Keep calm and don’t panic
Keep calm and don’t panic is a guest post by financial journalist Adam Lewis
“So, just how bad is this Chinese meltdown going to affect us?” Nope not a headline in the financial press, a text I received from my father at gone 22.00 after he’d been watching the BBC dissecting what has already been term the new “Black Monday”.
Texts about the state of global markets are not common occurrences between myself and my Dad, but given we are both trying to ignore Tottenham Hotspur’s poor start to the football season and the fact he recently retired, he is keeping a much closer eye on financial events these days.
My initial response was one of one of trying to calm him down, telling him the worst thing to do is panic. Yet after such negative reporting it is hard for those who don’t have a professional financial background not to do so. Volatility in markets has been a fairly rare occurrence of late, so Monday’s spike was a shock to all, and global equity markets reacted accordingly.
Yet, while this may affect the thinking of the most short-term investors, in the long-term, unless you truly believe we are on the edge of a global recession, Monday’s falls should not be the trigger for a wholesale changing of an investor’s asset allocation. Indeed, the argument is that it should be just the opposite, with the pullback being an investment opportunity to top up holdings in certain areas for the more savvy.
Stockmarket falls of Monday’s magnitude are always going to grab the headlines, but they can be dangerous because they can make you doubt your investment decisions. I recently wrote an article for FE on what investors should be doing for the accumulation stage of their pension portfolio (not something my Dad is now worrying about). The over-riding consensus was getting time in the market, you have to get in and stay in. (I know that Investment Quorum are firm believers in the ‘keep calm and don’t panic’ strategy as part of their long term financial planning strategy with their private clients).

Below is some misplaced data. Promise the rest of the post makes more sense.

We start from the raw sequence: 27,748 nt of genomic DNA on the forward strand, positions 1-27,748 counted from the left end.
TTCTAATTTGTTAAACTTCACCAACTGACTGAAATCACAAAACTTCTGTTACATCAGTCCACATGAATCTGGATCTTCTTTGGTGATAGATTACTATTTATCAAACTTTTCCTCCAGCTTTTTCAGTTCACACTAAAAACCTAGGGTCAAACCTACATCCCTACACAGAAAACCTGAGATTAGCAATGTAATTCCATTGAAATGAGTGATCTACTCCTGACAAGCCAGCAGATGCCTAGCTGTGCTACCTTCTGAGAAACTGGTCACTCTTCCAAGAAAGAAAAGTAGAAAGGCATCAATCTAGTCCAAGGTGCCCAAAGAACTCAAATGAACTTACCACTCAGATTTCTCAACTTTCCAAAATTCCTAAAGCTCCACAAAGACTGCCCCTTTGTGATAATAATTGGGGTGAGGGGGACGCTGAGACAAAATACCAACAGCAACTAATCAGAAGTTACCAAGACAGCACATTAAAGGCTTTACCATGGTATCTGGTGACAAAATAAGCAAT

This does not mean closing your eyes to everything going on around you, but over 20-plus years the rule of thumb is to “pick it and stick it”. For example all those who panic sold during the financial crisis between 2008 and 2011 – when you could not move for negative headlines – all you would have achieved it to crystallise your losses.
It was heartening to read headlines in the trade media, such as “No need for radical action – how investors are responding to the global sell-off” (a story I immediately forwarded on as part of my re-assurance exercise), it would just be even more comforting to see this rationale applied on a national media scale to avoid another wide-scale panic.
However with headlines such as “World stock markets plunge into the red as China’s ‘Black Monday’ wipes hundreds of billions off global indices” and “Are we about to see another global financial collapse?”, I am expecting a lot less football related texts in the coming months …
Adam Lewis is a freelance journalist and content director at Matrix Solutions
He has worked as a financial journalist for over 14 years, the last 10 of which were at Centaur where he lately edited Fund Strategy magazine for 3 years until February 2015. He has won five awards for journalism excellence, including AIC Trade Journalist of the Year (2002 and 2008) and IMA Specialist Reporter of the Year (2005).
Keep calm and don’t panic is a guest post and the views here do not necessarily concur with those of Investment Quorum. In fact, it is very often the case that we may be largely in disagreement but we respect the opinions of others and value their contribution to the wealth management debate. Guest posts may appeal more to some than others and may often have an industry, stock market or sector knowledge expectation.
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